• Mutations in T-plastin play a role in the genetic disease Spinal Muscular Atrophy (Oprea et al, 2008); and
  • Most recently mutations in both L- and T-plastin promote re-growth of colon carcinomas following surgical resection of these tumors and chemotherapy (Ning et al, 2014).

These developments are more or less typical of the way science works. Progress in understanding complex phenomena like human cancer is the work of many scientists that builds on the observations of other scientists. This is just one example of the productive contributions in biomedical research that came about through early discovery research at LPISM in the 1980s.

Pioneering the Field of Proteomics

John Leavitt, 1982.

John Leavitt, 1982.

[Guest post written by John Leavitt, Ph.D., Nerac, Inc., Tolland, CT.]

In the fall of 1985, I went to a small meeting in Heidelberg, Germany, with Steve Burbeck from the Linus Pauling Institute of Science and Medicine, who had helped me by developing computerized microdensitometry to analyze two-dimensional protein profiles. At this meeting I described our protein profiling work and the discovery of the mutant beta-actins and another interesting protein which I named “plastin.”

Steve Kent, head of the protein sequencing facility in Leroy Hood’s lab at Caltech, heard my talk. We sat across from each other at dinner and he proposed a collaboration to develop methods of sequencing minute amounts of protein leached from spots in high resolution protein profiles. Lee Hood was well known for developing state-of-the-art protein and nucleic acid sequencing methods and machines, and was a founder of Applied Biosystems in Foster City, CA.

After I returned from Heidelberg, Ruedi Aebersold called me from Caltech and we began collaborating on microsequencing of pure nanomolar quantities of unknown proteins of interest eluted out of my protein profiles. In this work we essentially started the field of proteomics, which was eventually named ten years later by Jim Garrells, a protein profiler at Cold Spring Harbor. Proteomics is the search for and definition of proteins that could serve as diagnostic markers and drug targets for diagnosis and treatment of diseases, in our case cancer.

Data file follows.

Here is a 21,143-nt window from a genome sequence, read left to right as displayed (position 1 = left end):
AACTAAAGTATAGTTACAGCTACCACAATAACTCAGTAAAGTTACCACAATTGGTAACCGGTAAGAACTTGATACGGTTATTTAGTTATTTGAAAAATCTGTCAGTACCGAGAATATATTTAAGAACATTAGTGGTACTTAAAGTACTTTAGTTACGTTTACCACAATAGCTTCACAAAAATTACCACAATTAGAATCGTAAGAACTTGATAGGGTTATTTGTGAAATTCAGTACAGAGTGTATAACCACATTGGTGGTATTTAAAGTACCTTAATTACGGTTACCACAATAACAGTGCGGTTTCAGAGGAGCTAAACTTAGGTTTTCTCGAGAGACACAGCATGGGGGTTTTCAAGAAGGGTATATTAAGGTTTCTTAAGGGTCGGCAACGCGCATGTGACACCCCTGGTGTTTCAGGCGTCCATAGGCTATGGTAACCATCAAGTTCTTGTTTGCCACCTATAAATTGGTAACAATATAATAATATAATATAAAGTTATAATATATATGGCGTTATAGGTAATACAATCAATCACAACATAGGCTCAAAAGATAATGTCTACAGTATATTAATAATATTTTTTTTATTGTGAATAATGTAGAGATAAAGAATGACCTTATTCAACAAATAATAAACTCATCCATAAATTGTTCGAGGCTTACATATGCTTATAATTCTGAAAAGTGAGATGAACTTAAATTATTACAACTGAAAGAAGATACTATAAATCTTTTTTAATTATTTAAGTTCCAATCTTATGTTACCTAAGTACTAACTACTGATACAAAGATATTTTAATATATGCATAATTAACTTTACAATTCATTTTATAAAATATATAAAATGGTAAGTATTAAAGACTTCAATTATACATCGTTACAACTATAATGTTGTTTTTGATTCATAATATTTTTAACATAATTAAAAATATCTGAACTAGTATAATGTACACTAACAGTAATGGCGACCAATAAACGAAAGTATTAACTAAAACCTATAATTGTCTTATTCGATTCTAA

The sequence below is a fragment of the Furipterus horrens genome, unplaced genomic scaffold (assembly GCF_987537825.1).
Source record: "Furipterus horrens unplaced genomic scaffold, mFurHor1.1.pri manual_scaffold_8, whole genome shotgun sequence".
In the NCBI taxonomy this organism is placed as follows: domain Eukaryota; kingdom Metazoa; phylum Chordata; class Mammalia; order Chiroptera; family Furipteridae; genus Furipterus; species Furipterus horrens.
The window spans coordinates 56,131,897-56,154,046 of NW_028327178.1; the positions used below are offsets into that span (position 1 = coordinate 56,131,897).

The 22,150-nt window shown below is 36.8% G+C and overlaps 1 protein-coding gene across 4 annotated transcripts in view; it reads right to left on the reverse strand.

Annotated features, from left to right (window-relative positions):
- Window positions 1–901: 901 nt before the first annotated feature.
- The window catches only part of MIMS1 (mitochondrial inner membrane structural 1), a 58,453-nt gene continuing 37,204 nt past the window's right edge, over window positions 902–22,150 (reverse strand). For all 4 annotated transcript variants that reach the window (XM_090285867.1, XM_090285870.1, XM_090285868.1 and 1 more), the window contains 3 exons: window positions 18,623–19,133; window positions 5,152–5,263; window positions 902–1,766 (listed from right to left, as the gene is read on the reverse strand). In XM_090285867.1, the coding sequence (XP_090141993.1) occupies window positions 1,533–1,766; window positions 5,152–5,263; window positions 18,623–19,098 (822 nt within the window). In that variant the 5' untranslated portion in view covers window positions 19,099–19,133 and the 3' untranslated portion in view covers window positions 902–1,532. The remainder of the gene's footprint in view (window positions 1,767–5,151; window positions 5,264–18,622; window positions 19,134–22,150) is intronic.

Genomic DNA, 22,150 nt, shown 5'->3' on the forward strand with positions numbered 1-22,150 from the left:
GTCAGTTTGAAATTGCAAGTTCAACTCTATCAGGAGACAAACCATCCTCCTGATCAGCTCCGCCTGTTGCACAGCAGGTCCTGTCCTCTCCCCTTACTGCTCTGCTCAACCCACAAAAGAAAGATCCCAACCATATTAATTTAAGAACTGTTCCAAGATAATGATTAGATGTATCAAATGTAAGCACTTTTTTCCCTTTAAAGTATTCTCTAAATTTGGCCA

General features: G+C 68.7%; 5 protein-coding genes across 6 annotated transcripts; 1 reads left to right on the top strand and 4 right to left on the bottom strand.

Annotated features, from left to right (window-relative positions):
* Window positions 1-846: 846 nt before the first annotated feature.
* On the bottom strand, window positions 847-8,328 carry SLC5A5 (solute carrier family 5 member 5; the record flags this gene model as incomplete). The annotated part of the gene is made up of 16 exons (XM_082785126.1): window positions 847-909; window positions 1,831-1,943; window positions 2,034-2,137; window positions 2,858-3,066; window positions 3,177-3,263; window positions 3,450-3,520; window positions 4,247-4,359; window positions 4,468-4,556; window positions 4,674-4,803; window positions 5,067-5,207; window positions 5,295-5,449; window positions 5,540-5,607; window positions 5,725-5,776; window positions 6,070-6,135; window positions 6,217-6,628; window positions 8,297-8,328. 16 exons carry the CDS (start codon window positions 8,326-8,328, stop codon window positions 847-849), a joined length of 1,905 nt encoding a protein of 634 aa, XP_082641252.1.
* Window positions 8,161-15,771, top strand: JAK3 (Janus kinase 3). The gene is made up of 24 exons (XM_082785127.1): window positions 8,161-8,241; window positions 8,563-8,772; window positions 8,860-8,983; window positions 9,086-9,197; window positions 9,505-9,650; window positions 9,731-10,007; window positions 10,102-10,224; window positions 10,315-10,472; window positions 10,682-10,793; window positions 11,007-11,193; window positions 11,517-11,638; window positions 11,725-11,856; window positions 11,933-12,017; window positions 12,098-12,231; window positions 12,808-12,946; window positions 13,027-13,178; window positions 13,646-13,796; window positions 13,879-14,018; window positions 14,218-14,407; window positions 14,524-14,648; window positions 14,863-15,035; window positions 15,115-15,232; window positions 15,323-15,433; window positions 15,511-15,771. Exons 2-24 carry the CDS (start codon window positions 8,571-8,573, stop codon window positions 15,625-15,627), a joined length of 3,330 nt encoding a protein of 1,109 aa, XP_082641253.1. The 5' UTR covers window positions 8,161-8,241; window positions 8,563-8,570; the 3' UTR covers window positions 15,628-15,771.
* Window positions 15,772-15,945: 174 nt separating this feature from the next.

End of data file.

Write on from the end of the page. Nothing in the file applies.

In 1987 we published a landmark paper in PNAS on the microsequencing technique that Ruedi developed. This paper would eventually be cited in references by more than 1,000 other research papers.

Ruedi

I gave a postdoctoral fellow, Mahdu Varma, the task of isolating the cancer-specific leukocyte isoform of plastin (L-plastin) from 140 protein profiles. This protein has been implicated in metastases in both melanoma and prostate cancer as well as in other aspects of cancer. The L-plastin spot was easily recognized and those spots on a nitrocellulose filter were “snipped out,” removing all the other proteins of the cell. We sent Ruedi a plastic tube containing the 140 “spots” of L-plastin. He had figured out a way to solubilize the protein from the nitrocellulose and was successful in determining the sequence of eight oligopeptides of between eight and sixteen amino acids derived by digestion of L-plastin with a proteolytic enzyme.

The peptide sequences he determined turned out to be perfectly accurate internal amino acid sequences of plastin when we decoded the sequence of the plastin gene (cDNA) clone, a reverse transcript of the messenger RNA. This was the first time that anyone had done this and it opened up the field of proteomics and led to the discovery of other diagnostic and drug targets.